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Blood Thinner Boosts Elderly Fracture Risk

Long-term warfarin use increased the odds by 25 percent,study found

THURSDAY, Feb. 2, 2006 (HealthDay News) -- A widely used blood thinner, warfarin, may raise risks for osteoporosis-linked fractures in the elderly, a new U.S. study finds.

The findings suggest that doctors need to carefully monitor the bone health of people taking warfarin and that these patients should take steps to reduce their risk of osteoporosis, the researchers said.

Warfarin, sold under the brand name Coumadin, is often prescribed for people with atrial fibrillation (irregular heart contractions). The condition is often accompanied by dangerous blood clots. Warfarin interferes with vitamin K's role in clotting and prevents formation of blood clots.

But vitamin K also interacts with a protein that's vital for bone formation, according to researchers at Washington University School of Medicine in St. Louis. That means warfarin's interference with vitamin K can affect bone strength.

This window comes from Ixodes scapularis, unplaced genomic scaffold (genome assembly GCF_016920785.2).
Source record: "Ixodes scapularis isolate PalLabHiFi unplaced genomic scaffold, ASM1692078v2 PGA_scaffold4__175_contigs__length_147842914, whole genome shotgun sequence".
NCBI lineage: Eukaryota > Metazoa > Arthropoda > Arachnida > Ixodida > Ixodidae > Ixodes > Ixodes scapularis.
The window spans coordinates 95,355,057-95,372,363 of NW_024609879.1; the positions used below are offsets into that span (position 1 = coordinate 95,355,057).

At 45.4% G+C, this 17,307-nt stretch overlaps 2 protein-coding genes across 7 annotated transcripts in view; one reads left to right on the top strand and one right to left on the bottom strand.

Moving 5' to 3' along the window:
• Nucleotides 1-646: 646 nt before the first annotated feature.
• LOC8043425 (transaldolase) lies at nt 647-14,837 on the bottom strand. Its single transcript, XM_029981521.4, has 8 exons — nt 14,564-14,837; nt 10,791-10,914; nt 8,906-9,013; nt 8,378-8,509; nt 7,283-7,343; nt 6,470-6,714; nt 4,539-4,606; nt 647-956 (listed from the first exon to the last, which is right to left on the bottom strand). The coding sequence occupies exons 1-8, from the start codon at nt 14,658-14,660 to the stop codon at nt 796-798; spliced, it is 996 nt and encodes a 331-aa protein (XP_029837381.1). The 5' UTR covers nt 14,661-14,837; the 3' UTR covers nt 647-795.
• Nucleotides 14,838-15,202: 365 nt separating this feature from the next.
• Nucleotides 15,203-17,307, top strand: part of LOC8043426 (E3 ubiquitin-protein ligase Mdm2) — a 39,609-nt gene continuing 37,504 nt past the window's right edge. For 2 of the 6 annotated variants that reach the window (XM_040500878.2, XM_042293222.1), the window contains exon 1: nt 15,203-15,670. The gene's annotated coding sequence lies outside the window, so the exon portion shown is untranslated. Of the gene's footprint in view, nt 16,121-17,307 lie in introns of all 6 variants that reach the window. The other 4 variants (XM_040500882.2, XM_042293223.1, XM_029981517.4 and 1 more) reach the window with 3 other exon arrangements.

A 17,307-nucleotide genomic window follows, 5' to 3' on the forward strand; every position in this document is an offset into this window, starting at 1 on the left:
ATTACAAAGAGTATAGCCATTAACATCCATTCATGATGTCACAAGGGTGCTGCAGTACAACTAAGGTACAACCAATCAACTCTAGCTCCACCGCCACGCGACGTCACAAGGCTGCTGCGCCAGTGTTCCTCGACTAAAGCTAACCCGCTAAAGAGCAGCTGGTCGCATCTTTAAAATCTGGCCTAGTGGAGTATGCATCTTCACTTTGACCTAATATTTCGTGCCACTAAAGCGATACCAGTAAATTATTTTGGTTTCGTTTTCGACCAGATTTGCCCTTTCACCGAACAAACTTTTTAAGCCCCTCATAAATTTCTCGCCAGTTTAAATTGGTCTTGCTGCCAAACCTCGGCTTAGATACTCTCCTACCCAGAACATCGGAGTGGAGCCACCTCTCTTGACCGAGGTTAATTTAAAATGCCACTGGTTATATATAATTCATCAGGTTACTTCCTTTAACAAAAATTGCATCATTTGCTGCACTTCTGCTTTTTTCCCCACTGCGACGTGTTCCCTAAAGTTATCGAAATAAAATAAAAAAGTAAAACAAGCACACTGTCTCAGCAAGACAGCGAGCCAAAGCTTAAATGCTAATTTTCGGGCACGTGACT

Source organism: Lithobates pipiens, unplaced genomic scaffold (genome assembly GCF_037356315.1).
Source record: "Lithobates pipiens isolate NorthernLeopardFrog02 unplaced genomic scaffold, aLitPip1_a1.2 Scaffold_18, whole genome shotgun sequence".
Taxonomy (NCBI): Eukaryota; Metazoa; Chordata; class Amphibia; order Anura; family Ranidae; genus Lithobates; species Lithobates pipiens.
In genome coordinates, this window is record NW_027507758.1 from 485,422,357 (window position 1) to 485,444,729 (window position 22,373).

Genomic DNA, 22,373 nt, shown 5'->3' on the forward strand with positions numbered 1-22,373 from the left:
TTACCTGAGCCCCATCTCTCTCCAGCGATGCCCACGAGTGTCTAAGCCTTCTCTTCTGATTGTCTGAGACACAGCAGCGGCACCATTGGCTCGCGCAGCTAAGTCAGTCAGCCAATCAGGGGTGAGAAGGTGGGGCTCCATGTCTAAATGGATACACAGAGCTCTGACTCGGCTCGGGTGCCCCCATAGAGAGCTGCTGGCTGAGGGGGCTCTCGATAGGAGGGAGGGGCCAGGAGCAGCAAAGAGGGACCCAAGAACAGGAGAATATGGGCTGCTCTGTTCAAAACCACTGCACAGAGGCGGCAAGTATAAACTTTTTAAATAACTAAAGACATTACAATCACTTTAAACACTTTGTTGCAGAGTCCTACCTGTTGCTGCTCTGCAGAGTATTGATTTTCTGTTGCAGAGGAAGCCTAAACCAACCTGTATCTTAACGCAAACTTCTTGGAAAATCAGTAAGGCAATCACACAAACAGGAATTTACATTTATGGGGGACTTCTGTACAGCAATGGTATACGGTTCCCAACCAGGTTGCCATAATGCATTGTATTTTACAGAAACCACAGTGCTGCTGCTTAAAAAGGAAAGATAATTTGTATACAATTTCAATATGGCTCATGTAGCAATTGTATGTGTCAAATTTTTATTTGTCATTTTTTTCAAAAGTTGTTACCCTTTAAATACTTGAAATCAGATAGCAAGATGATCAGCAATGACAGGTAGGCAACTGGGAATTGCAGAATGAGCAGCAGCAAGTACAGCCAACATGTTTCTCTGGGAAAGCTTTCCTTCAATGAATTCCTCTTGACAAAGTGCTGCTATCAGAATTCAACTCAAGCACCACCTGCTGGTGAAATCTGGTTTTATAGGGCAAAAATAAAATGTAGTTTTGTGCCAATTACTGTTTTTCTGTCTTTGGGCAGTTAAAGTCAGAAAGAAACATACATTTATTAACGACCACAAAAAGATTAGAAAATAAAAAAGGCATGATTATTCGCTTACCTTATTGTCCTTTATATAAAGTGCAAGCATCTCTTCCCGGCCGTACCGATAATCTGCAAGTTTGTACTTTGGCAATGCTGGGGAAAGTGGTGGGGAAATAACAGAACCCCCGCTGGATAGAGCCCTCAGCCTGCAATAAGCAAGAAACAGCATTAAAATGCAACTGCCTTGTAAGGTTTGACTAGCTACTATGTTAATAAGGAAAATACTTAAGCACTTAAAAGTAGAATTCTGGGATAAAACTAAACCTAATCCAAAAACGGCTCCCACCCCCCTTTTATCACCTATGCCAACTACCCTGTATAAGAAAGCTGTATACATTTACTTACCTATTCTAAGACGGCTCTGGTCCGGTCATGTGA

The researchers pored over the Medicare records of more than 15,000 patients hospitalized with atrial fibrillation, noting those cases where patients had also been treated for osteoporotic bone fractures.

"Long-term use of warfarin -- longer than one year -- led to a 25 percent increase in the incidence of fracture," study author Dr. Brain Gage, an associate professor of medicine and medical director of Barnes-Jewish Hospital's Blood Thinner Clinic in St. Louis, said in a prepared statement.

Patients taking warfarin for less than a year did not have an increased risk of fracture and patients taking beta blockers had fewer fractures than those who did not take beta blockers.

"The results of the study have important implications for treatment of atrial fibrillation," Gage said. "To maintain bone strength, elderly patients taking warfarin should exercise regularly and have adequate intakes of calcium and vitamin D. Those who are prone to falling could use walking aids and proper footwear. Smokers should quit, which will decrease their risk of osteoporosis and other diseases."

The findings appear in the Jan. 23 issue of the Archives of Internal Medicine.

More information

The U.S. National Library of Medicine has more about atrial fibrillation.

SOURCE: Washington University, news release, Jan.23, 2006
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